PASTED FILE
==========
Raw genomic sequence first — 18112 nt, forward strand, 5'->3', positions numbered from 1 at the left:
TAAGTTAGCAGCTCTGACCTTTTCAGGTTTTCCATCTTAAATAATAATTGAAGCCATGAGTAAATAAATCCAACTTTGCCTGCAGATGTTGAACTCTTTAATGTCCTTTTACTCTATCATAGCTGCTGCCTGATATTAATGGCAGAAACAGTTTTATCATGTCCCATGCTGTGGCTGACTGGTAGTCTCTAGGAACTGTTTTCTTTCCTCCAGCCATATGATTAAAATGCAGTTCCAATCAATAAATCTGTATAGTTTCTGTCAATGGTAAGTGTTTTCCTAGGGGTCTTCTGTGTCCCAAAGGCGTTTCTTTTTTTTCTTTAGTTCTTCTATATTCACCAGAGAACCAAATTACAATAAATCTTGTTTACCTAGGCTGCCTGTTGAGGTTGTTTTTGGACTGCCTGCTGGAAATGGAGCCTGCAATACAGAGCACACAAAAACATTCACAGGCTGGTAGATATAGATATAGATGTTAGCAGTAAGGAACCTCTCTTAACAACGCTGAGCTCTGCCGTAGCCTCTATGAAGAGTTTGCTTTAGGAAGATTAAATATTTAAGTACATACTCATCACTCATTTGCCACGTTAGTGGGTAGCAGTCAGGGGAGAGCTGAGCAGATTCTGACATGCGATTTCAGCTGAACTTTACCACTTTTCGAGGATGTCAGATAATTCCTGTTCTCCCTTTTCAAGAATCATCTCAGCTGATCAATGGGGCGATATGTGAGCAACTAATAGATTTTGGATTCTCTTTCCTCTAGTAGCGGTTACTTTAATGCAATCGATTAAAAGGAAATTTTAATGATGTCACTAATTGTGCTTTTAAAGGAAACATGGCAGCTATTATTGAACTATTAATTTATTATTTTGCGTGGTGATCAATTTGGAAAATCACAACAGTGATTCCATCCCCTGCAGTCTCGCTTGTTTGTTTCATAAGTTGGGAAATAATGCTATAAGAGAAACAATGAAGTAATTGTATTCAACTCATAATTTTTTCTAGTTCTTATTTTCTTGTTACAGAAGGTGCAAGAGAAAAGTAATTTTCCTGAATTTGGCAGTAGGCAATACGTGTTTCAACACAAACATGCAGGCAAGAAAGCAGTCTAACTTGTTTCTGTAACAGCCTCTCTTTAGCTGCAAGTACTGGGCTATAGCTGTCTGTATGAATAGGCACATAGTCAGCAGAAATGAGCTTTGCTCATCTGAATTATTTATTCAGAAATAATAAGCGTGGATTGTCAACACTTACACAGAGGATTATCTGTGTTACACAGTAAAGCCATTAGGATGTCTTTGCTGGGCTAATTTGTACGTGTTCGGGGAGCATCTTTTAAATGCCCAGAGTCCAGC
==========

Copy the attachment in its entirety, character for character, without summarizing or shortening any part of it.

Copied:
Raw genomic sequence first — 18112 nt, forward strand, 5'->3', positions numbered from 1 at the left:
TAAGTTAGCAGCTCTGACCTTTTCAGGTTTTCCATCTTAAATAATAATTGAAGCCATGAGTAAATAAATCCAACTTTGCCTGCAGATGTTGAACTCTTTAATGTCCTTTTACTCTATCATAGCTGCTGCCTGATATTAATGGCAGAAACAGTTTTATCATGTCCCATGCTGTGGCTGACTGGTAGTCTCTAGGAACTGTTTTCTTTCCTCCAGCCATATGATTAAAATGCAGTTCCAATCAATAAATCTGTATAGTTTCTGTCAATGGTAAGTGTTTTCCTAGGGGTCTTCTGTGTCCCAAAGGCGTTTCTTTTTTTTCTTTAGTTCTTCTATATTCACCAGAGAACCAAATTACAATAAATCTTGTTTACCTAGGCTGCCTGTTGAGGTTGTTTTTGGACTGCCTGCTGGAAATGGAGCCTGCAATACAGAGCACACAAAAACATTCACAGGCTGGTAGATATAGATATAGATGTTAGCAGTAAGGAACCTCTCTTAACAACGCTGAGCTCTGCCGTAGCCTCTATGAAGAGTTTGCTTTAGGAAGATTAAATATTTAAGTACATACTCATCACTCATTTGCCACGTTAGTGGGTAGCAGTCAGGGGAGAGCTGAGCAGATTCTGACATGCGATTTCAGCTGAACTTTACCACTTTTCGAGGATGTCAGATAATTCCTGTTCTCCCTTTTCAAGAATCATCTCAGCTGATCAATGGGGCGATATGTGAGCAACTAATAGATTTTGGATTCTCTTTCCTCTAGTAGCGGTTACTTTAATGCAATCGATTAAAAGGAAATTTTAATGATGTCACTAATTGTGCTTTTAAAGGAAACATGGCAGCTATTATTGAACTATTAATTTATTATTTTGCGTGGTGATCAATTTGGAAAATCACAACAGTGATTCCATCCCCTGCAGTCTCGCTTGTTTGTTTCATAAGTTGGGAAATAATGCTATAAGAGAAACAATGAAGTAATTGTATTCAACTCATAATTTTTTCTAGTTCTTATTTTCTTGTTACAGAAGGTGCAAGAGAAAAGTAATTTTCCTGAATTTGGCAGTAGGCAATACGTGTTTCAACACAAACATGCAGGCAAGAAAGCAGTCTAACTTGTTTCTGTAACAGCCTCTCTTTAGCTGCAAGTACTGGGCTATAGCTGTCTGTATGAATAGGCACATAGTCAGCAGAAATGAGCTTTGCTCATCTGAATTATTTATTCAGAAATAATAAGCGTGGATTGTCAACACTTACACAGAGGATTATCTGTGTTACACAGTAAAGCCATTAGGATGTCTTTGCTGGGCTAATTTGTACGTGTTCGGGGAGCATCTTTTAAATGCCCAGAGTCCAGC